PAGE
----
Little Britches, Man of the Family, Shaking the Nickel Bush, and other books in Ralph Moody’s memoir series published in the 1950s.  Moody is the consummate Western storyteller: funny, wise, and adventurous. He grew up in Colorado about 50 years before I did.

My Creative Family Tree

My family tree is a southwestern pinyon growing in the high desert of Colorado and New Mexico. The wizened evergreen smells good and the old branches burn well. The nuts, produced in abundance, are delicious.

Nancy Wood dancing atop Independence Pass, 1997

My mother, Nancy Wood, authored 28 books of poetry, nonfiction, fiction, and children’s books, published mostly by Doubleday and Candlewick Press. Three of her poems appear in the Unitarian Universalist hymnal. Her camera and ethnologist’s notebooks focused on Taos Pueblo and rural New Mexico and Colorado. University of New Mexico’s Center  for Southwest Research houses her photographic and literary archives.

Myron Wood, 1978My father, Myron Wood, was a freelance black-and-white photographer, shooting 125,000 negatives from the late 1940s through the 1980s mainly of Colorado, but also New Mexico, New York City, and Texas. Myron and Nancy produced several books together before they divorced when I was three. Daddy’s photographic archive is at the Pike’s Peak Library.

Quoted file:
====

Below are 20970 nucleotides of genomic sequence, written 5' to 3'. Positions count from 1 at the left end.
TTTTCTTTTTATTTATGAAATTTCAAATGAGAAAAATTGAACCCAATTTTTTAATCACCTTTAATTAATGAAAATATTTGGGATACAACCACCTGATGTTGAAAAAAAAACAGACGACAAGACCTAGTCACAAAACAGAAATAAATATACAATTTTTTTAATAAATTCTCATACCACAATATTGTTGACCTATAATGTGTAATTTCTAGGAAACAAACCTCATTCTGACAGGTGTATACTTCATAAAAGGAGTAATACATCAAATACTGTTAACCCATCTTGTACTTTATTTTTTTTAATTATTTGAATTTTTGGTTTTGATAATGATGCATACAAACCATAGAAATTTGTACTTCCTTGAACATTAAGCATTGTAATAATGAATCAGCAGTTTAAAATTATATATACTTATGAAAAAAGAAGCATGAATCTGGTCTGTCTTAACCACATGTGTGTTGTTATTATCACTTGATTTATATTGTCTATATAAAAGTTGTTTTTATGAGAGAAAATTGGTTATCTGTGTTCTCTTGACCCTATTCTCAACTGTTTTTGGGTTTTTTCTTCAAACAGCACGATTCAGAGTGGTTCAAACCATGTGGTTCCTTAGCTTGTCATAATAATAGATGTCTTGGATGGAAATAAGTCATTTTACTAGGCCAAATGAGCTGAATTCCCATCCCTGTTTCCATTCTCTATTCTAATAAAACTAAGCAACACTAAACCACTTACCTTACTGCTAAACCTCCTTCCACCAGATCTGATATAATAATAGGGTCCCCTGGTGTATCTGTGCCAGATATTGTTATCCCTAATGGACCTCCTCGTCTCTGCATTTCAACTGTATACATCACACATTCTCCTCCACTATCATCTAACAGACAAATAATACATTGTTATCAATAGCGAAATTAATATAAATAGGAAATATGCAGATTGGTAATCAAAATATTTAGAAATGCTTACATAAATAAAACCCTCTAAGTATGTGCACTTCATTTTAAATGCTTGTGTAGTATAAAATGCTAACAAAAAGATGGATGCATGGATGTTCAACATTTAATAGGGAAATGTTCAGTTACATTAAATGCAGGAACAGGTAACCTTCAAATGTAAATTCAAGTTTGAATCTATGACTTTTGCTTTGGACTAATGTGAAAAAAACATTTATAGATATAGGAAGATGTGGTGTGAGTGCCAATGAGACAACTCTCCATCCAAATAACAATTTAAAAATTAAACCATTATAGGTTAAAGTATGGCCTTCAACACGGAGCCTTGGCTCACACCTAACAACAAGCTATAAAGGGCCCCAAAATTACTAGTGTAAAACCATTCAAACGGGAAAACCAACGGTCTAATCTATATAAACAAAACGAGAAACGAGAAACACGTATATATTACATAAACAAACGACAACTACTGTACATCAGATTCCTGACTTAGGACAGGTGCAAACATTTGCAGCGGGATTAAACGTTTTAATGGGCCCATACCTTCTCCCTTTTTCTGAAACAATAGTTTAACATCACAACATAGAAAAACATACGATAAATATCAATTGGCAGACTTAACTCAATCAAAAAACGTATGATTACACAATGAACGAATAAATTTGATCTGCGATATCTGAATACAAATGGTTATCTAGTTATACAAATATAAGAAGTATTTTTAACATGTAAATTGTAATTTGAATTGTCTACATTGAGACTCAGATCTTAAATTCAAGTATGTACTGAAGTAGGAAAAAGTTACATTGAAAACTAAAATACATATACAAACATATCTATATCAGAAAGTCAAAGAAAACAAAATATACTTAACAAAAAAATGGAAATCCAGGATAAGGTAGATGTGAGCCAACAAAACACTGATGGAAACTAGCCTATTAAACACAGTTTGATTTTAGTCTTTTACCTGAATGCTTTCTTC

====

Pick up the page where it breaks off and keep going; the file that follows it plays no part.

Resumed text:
My eldest sister, Margaret Wood, has written two books about her years as one of Georgia O’Keeffe’s caregivers: A Painter’s Kitchen and Remembering Miss O’Keeffe.

My sister, Kate Lynch, is working on several manuscripts for the children’s and YA markets.

I also have three other siblings: Karin, a real estate broker and former thespian; John, an accountant and old book collector; and Chris, a dam-saving geophysicist. Together we swing from the branches of four biological parents and two ex-stepparents.

Why I Write

Tarryall creek, 2017I write because it is as essential to me as love, mountains, the wind on wild grass, and hiking.

For the first 27 years of my work life I wrote factual publications that did not require a glance at myself or my past. I wrote marketing plans, website specifications, three editions of Artists and Art Materials USA and Canada, and five editions of The State of Specialty NeedleArts. I supported our family financially and helped many independent businesses succeed. My antidotes to all this rationality and numbers were to build sculptures and forts with my kids and go camping.

But then Mom died when I was 46. She was the author of 28 books who suffered from bipolar and personality disorders. Her lack of empathy and glass-sharp tongue made me afraid to be like her. But she was also creative, funny, passionate, and one of the world’s finest poets, right up there with Rilke and Dickinson. Her death opened a space for me to become comfortable with who I am as a creative human. 

A few months after Mom died I began to write my memoir, The Dinosaur’s Daughter. I promised Mom I would. The more I wrote, the more I realized how much I loved creative writing. It was like pulling a plastic sheath off a rose ready to bloom.